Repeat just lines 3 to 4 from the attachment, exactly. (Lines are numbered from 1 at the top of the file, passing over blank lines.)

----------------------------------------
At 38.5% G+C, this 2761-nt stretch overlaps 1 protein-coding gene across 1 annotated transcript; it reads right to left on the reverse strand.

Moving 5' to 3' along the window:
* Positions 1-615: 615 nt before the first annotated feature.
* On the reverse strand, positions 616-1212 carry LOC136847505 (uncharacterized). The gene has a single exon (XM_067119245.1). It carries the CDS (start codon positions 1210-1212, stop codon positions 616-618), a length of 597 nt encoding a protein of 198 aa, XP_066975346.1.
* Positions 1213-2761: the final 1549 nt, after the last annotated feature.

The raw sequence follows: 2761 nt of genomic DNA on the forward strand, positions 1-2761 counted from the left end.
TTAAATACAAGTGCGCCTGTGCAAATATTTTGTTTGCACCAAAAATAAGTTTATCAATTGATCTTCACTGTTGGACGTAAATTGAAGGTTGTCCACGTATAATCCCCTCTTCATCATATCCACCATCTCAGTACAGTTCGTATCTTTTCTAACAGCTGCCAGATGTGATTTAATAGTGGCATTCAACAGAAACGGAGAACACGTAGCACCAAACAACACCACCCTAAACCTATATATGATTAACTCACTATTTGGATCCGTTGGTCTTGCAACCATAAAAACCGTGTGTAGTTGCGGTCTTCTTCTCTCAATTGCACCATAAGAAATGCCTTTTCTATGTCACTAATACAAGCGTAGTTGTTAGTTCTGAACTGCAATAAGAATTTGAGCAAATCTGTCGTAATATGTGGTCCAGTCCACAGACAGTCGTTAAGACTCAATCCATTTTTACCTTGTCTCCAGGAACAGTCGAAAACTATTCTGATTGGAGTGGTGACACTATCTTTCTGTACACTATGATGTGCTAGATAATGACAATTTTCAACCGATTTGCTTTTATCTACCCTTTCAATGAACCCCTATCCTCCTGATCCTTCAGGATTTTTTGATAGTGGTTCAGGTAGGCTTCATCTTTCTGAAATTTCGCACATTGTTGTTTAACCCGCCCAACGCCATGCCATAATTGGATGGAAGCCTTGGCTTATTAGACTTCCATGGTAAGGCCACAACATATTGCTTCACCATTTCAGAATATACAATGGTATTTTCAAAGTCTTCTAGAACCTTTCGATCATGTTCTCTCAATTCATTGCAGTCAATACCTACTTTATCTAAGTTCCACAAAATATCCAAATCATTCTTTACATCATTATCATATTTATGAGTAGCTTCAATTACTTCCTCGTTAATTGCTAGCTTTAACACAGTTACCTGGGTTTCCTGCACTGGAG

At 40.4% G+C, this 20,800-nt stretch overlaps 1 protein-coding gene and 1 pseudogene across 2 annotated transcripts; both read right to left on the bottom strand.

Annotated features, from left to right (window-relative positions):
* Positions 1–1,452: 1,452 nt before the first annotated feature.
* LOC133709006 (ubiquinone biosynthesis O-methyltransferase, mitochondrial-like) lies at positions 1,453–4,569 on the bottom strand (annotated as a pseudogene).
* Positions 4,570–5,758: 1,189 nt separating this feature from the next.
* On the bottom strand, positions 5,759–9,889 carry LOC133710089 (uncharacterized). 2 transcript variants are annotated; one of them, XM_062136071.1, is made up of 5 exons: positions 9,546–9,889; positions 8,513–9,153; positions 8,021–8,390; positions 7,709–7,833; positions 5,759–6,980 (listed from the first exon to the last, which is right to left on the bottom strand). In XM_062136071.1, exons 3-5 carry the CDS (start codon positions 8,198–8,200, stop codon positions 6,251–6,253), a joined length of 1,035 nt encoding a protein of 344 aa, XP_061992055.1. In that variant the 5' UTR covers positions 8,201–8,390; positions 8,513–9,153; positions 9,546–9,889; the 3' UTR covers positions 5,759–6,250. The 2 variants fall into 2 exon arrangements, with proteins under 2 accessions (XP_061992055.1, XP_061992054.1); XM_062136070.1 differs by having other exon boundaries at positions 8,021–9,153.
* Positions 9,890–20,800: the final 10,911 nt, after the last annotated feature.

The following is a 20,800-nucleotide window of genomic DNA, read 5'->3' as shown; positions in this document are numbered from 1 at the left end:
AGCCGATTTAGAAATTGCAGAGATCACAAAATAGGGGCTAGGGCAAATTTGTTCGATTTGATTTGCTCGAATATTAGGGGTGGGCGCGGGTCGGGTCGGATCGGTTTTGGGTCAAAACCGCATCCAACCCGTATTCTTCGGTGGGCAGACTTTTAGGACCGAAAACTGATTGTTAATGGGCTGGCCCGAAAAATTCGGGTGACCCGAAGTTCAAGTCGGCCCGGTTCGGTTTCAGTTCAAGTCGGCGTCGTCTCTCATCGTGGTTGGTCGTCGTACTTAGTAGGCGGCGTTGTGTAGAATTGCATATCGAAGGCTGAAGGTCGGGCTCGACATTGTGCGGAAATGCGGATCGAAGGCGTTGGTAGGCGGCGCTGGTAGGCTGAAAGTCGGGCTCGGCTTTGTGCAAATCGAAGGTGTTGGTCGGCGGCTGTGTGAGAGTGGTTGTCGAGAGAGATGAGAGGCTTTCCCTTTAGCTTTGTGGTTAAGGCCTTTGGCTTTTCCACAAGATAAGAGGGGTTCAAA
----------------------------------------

* Positions 1-615: 615 nt before the first annotated feature.
* On the reverse strand, positions 616-1212 carry LOC136847505 (uncharacterized). The gene has a single exon (XM_067119245.1). It carries the CDS (start codon positions 1210-1212, stop codon positions 616-618), a length of 597 nt encoding a protein of 198 aa, XP_066975346.1.